The book went on to win the This is Horror Award for “Best Novel” [not best first novel, best novel overall] and the Bram Stoker Award for Best First Novel. I was so honored and proud to be the one to hand Kiste that statute on stage at StokerCon in Grand Rapids. What an amazing work of horror it is.
This is just but one example of a woman taking horror by storm and receiving near universal praise. But it is also not an isolated incident. Nor is it surprising.
Being a woman is terrifying on so many levels. We are physically weaker than men which makes being out alone at any time something that causes fear, even if it is an emotion that is in the background of our consciousness, I can assure you, it is always there in some form. Men hold power in our society just by being men, and we have to fight every day to be recognized on equal footing. Our bodies are socially acceptable fodder for comment by all comers. The list goes on and on. I could write an entire post about the horror implicit in residing in a female body, but that is not why I am here. [I also suggest you read The Power by Naomi Alderman for a better understanding of what I am writing about. My review: https://www.goodreads.com/review/show/2268451631]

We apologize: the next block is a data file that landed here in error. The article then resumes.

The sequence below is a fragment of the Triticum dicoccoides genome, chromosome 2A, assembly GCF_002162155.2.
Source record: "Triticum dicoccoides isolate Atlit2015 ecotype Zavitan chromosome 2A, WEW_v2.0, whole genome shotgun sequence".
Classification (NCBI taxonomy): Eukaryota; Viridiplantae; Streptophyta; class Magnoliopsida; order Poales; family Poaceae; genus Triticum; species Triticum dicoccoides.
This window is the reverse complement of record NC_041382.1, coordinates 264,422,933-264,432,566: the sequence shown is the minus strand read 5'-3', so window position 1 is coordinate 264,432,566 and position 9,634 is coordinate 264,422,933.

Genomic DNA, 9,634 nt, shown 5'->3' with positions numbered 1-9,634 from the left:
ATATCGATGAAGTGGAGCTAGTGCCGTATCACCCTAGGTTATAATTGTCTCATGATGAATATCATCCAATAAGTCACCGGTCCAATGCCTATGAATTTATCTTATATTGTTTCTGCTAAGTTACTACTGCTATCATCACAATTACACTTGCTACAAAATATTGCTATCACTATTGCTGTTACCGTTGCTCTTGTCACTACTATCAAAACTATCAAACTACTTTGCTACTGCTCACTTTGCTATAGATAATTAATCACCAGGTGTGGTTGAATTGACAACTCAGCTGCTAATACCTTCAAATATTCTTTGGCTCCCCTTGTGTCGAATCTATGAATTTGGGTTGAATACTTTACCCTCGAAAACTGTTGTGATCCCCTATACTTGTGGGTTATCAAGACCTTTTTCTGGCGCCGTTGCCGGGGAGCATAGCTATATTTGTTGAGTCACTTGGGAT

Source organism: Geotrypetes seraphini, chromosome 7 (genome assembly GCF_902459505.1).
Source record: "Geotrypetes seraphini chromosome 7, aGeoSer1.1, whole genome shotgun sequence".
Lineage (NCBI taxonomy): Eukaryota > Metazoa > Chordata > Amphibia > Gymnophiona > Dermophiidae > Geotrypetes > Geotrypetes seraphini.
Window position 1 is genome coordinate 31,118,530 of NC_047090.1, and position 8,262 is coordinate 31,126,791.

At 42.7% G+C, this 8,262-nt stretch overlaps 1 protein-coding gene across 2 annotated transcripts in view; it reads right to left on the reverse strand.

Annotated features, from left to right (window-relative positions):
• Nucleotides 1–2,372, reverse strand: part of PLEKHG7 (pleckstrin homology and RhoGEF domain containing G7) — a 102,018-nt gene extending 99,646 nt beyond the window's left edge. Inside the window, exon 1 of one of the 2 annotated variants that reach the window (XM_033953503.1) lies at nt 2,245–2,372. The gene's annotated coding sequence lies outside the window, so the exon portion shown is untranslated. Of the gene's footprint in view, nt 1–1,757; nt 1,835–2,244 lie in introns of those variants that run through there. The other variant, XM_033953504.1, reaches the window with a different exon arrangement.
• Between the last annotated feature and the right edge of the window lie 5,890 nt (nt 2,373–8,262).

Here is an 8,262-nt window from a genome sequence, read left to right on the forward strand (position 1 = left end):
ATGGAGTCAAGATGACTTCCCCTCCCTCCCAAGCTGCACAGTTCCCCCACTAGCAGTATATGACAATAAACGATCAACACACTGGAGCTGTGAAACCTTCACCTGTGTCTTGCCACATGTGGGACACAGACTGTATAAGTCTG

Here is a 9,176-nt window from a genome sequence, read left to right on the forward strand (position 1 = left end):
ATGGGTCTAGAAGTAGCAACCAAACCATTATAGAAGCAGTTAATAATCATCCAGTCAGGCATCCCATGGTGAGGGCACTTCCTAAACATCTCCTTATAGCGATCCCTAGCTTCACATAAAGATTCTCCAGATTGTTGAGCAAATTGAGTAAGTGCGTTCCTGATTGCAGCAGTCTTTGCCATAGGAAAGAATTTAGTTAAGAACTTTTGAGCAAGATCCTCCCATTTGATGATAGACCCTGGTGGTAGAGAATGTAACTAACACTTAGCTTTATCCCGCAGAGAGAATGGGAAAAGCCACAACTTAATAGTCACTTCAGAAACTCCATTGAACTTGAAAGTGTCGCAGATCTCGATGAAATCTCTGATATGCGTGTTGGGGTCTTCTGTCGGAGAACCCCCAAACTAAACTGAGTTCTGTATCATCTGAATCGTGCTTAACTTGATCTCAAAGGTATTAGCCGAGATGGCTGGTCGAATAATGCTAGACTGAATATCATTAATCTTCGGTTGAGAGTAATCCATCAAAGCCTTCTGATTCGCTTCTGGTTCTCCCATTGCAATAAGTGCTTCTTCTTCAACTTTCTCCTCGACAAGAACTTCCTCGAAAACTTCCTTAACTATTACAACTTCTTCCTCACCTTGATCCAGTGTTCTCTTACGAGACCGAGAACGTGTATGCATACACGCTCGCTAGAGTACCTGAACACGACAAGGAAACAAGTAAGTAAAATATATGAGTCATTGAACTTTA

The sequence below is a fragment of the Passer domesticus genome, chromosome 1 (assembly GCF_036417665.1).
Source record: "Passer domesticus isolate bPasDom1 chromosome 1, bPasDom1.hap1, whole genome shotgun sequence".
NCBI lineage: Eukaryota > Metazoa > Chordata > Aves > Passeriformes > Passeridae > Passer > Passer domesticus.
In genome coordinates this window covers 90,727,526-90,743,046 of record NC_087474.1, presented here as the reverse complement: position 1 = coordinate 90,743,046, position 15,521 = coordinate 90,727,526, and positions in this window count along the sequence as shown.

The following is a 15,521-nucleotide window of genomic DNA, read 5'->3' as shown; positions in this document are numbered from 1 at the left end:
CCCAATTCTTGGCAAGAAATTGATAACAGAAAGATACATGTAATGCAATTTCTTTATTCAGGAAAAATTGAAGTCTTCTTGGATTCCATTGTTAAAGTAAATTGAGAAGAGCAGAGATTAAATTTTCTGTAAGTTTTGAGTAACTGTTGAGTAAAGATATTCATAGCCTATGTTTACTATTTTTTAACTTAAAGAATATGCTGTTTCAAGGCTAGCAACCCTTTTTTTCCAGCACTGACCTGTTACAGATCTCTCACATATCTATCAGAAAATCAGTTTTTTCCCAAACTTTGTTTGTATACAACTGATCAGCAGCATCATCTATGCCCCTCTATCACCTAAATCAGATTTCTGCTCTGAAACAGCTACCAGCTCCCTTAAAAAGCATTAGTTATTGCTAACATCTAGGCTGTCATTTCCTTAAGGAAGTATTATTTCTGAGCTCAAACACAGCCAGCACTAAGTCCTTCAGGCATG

Women are primed to write horror because we face anxiety, dread, violence, and terror on a daily basis. And yet, we are still underrepresented in the genre, both as authors and readers. However, I don’t think we will be for long because a change is coming, and it is on the horizon, represented by an onslaught of women in our genre’s best new voices.